Investment Management Unit 1
1. Importance of ethics –
2. Investments strategies
3. Career paths in investment.
a. Investment Analyst
b. Portfolio Manager
c. Financial Planner
Common stock valution
4. What are stock market indicators series
a. Priced weighted
b. Value weighted
5. What is the impact of a risk-free portfolio correlation
6. How does risk free impact the standard deviation
7. Expected return
8. unSystemic risk – diversation – how to elimate unsystemic risk
10. describe an efficient capital market theory
11. why analyst need to focus on mid-tier stocks instead of top tier stocks
12. Why would an investor appreciate the option deverative
13. Difference between future and forward markets
15. What is common stock valuations Investment
UNIT 1 – THE INVESTMENT ENVIRONMENT
Reilly, F. K. & Brown, K.C. (2003). Investment Analysis, Portfolio
Management. 7th Ed. South Western Publishing
Investment is the current commitment of dollars, for a
period, in order to derive future payments that will
compensate the investor for:
(1) the time the funds are committed
(2) the expected rate of inflation, and
(3) the uncertainty of the future payments
The emphasis of investments is Returns (the reward for
owning an investment)
Income from investment (such as dividend)
Increase in value of investment
Financial investment is not to be confused
with investment in economics.
To the economist, investment is the net
addition made to the nation’s capital stock
that consists of goods and services that are
used in the production process.
The Investment Process
Types of Investors
An “investor” can be an individual, a government, a pension fund, or a
This definition includes all types of investments, including investments by
corporations in plant and equipment, and investments by individuals in stocks,
bonds, commodities, or real estate (Reilly, 2006, p.15).
Individual investors are large in number but their investable resources are
They generally lack the skill to carry out extensive evaluation and analysis
before investing. Moreover, they do not have the time and resources to
engage in such an analysis.
Institutional investors are fewer, such as mutual funds, investment
companies, banking and non-banking companies, insurance
corporations, etc. with large amounts of surplus funds.
They engage professional fund managers to carry out extensive analysis and
evaluation of different investment opportunities.
Income streams and spending needs do not coincide.
If income is greater than spending – people tend to invest the
If spending is greater than income – people tend to borrow to
cover the deficit.
Therefore, people would be willing to forgo current
consumption only if they can achieve greater
consumption in the future.
The rate of exchange between future consumption and
present consumption is the pure rate of interest.
Market forces determine this rate.
Objectives of an Investor
The objectives of an investor can be stated as:
Maximization of return
Minimization of risk
Hedging against inflation
Investors, in general, desire to earn as large returns as possible with the minimum
Risk is the probability that actual returns realized from an investment may be different
from the expected return. If we consider the financial assets available for investment,
we can classify them into different risk categories.
Government securities would constitute the low risk category as they are practically risk free.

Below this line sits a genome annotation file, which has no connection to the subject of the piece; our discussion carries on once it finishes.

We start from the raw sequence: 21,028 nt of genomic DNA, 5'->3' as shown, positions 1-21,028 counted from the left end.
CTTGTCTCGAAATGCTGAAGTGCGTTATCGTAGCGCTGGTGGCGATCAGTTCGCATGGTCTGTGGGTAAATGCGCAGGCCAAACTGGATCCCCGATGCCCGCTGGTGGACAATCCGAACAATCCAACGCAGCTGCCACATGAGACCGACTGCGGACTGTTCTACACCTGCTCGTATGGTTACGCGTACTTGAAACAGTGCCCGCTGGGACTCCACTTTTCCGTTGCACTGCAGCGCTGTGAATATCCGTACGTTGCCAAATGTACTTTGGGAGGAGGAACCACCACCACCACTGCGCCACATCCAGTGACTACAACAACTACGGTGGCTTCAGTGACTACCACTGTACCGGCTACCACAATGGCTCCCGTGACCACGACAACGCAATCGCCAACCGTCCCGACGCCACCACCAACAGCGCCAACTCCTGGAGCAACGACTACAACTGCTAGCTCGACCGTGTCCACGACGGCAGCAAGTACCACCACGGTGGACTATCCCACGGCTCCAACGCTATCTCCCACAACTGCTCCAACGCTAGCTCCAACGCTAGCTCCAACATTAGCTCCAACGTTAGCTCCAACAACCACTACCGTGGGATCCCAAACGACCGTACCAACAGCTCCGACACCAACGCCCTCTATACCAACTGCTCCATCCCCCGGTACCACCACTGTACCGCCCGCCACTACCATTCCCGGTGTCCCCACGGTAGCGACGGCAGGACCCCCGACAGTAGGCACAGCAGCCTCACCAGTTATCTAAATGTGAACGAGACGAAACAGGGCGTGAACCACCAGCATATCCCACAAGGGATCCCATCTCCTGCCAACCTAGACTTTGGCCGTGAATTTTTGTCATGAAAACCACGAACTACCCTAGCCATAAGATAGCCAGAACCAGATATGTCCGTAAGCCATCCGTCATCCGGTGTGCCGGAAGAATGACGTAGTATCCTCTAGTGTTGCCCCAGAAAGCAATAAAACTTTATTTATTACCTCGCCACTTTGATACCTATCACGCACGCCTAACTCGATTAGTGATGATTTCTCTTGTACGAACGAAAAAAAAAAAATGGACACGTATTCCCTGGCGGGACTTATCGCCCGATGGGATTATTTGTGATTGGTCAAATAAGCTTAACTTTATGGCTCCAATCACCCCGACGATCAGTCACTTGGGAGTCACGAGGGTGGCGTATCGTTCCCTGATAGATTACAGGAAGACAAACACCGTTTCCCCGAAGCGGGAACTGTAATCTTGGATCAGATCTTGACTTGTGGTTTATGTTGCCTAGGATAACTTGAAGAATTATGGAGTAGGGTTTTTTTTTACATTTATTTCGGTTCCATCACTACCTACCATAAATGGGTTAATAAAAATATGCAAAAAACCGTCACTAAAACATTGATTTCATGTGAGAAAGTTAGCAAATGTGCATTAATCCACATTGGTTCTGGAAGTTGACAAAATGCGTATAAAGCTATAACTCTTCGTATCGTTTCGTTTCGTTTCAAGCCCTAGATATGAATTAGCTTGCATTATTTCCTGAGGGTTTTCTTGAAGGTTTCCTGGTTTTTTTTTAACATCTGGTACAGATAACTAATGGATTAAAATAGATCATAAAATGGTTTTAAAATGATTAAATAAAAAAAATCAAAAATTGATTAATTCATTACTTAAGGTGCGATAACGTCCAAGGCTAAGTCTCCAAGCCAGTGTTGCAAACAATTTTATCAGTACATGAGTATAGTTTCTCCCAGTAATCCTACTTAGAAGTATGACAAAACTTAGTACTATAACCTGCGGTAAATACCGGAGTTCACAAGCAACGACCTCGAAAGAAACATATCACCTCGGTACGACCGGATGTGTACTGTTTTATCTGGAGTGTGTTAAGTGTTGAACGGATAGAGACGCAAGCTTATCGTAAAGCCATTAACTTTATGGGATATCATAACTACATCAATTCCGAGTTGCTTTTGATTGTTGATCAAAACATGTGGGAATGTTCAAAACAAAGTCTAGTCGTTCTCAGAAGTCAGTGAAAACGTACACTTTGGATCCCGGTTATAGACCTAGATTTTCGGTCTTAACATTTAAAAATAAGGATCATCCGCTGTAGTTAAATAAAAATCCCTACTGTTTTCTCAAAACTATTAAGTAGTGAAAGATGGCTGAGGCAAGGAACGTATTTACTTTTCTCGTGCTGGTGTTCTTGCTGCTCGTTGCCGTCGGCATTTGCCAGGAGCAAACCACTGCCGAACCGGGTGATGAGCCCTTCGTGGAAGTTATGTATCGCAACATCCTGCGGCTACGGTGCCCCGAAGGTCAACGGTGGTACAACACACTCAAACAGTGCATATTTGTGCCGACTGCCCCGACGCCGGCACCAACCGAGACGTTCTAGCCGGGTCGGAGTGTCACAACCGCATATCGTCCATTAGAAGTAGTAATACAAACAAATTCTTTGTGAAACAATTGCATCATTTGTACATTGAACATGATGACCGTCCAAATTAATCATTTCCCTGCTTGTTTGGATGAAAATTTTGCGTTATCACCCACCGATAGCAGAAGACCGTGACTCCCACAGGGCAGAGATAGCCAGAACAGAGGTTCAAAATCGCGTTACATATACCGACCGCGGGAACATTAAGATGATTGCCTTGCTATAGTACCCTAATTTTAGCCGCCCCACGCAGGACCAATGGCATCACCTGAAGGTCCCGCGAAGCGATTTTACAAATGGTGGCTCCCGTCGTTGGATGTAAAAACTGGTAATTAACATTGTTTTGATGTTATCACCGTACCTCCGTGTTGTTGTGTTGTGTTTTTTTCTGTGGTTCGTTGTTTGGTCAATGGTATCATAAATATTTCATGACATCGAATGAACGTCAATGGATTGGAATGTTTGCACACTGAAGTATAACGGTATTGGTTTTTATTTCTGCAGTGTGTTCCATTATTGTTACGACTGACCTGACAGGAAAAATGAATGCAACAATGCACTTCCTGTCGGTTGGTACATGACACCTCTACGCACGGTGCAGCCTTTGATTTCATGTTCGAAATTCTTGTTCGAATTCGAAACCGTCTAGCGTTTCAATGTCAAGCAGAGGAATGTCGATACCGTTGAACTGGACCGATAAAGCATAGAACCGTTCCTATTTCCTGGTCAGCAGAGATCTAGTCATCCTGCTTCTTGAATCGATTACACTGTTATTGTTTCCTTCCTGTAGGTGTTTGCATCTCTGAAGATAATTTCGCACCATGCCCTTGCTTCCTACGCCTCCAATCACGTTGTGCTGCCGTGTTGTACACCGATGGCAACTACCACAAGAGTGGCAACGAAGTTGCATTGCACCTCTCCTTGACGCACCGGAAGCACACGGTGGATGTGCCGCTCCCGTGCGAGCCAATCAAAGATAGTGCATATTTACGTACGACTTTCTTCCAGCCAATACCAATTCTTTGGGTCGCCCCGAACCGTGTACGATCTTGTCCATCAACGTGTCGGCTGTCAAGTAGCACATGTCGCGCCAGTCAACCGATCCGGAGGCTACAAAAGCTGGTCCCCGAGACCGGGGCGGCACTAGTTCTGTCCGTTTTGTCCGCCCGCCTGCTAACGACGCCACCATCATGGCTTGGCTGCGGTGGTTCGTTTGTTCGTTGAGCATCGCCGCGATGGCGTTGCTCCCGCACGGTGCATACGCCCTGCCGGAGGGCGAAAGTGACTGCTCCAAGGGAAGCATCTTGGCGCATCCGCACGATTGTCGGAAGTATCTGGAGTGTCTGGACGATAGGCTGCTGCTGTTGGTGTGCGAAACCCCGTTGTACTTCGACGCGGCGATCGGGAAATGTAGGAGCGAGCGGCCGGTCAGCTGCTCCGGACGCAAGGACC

Debentures and preference shares of companies may be classified as medium risk assets.
Equity shares of companies would form the high risk category of financial assets.
An investor would be prepared to assume higher risk only if he expects to get
proportionately higher returns. Thus, there is a trade-off between risk and return.
Characteristics of Investments
All investments are characterized by the
expectation of a return and are engaged
with that being the primary objective.
The return may be received in the form of
yield plus capital appreciation (gain).
The difference between the sale price and
the purchase price is capital appreciation.
The dividend or interest received from the
investment is the yield.
Different types of investments promise
different rates of return.
The return from an investment depends
upon the nature of the investment, the
maturity period, among other factors.
Risk is inherent in any investment.
This risk may relate to loss of capital, delay in
repayment of capital, non-payment of interest,
or variability of returns.
While some investments like government
securities and bank deposits are almost riskless,
others are more risky. The risk of an investment
depends on the following factors.
The longer the maturity period, the larger is the
The lower the credit worthiness of the borrower,
the higher is the risk.
The risk varies with the nature of investment.
Investments in ownership securities like equity
shares carry higher risk compared to investments
in debt instruments like debentures and bonds.
Risk and return of an investment are related. Normally, the higher the risk, the higher is the return.
Characteristics of Investments
The safety of on investment implies the
certainty of return of capital without
loss of money or time.
Every investor expects to get back his
capital on maturity without loss and
An investment which is easily saleable or
marketable without loss of money and
without loss of time is said to possess
Some investment instruments like
preference shares and debentures are
marketable, but there are no buyers in
many cases and hence their liquidity is
Equity shares of companies listed on
stock exchanges are easily marketable
through the stock exchanges.
An investor generally prefers liquidity for his investments, safety of his funds, a good return
with minimum risk or minimization of risk and maximization of return.
Types of Investments
Securities or Property
Securities: stocks, bonds, options
Real Property: land, buildings
Tangible Personal Property: gold, artwork,
Direct or Indirect
Direct: investor directly owns a claim on a
security or property
Indirect: investor owns an interest in a
professionally managed collection of securities
Types of Investments
These are fixed-income securities commonly
referring to any securities that are founded
When you purchase a bond, you are lending
out your money to a company or government.
In return, they agree to give you interest on
your money and eventually the principal.
The main attraction of bonds is their relative
Government bonds are stable; your
investment is virtually guaranteed, or risk-free.
The safety and stability, however, come at a
cost – with little risk, there is little potential
return. As a result, the rate of return on bonds is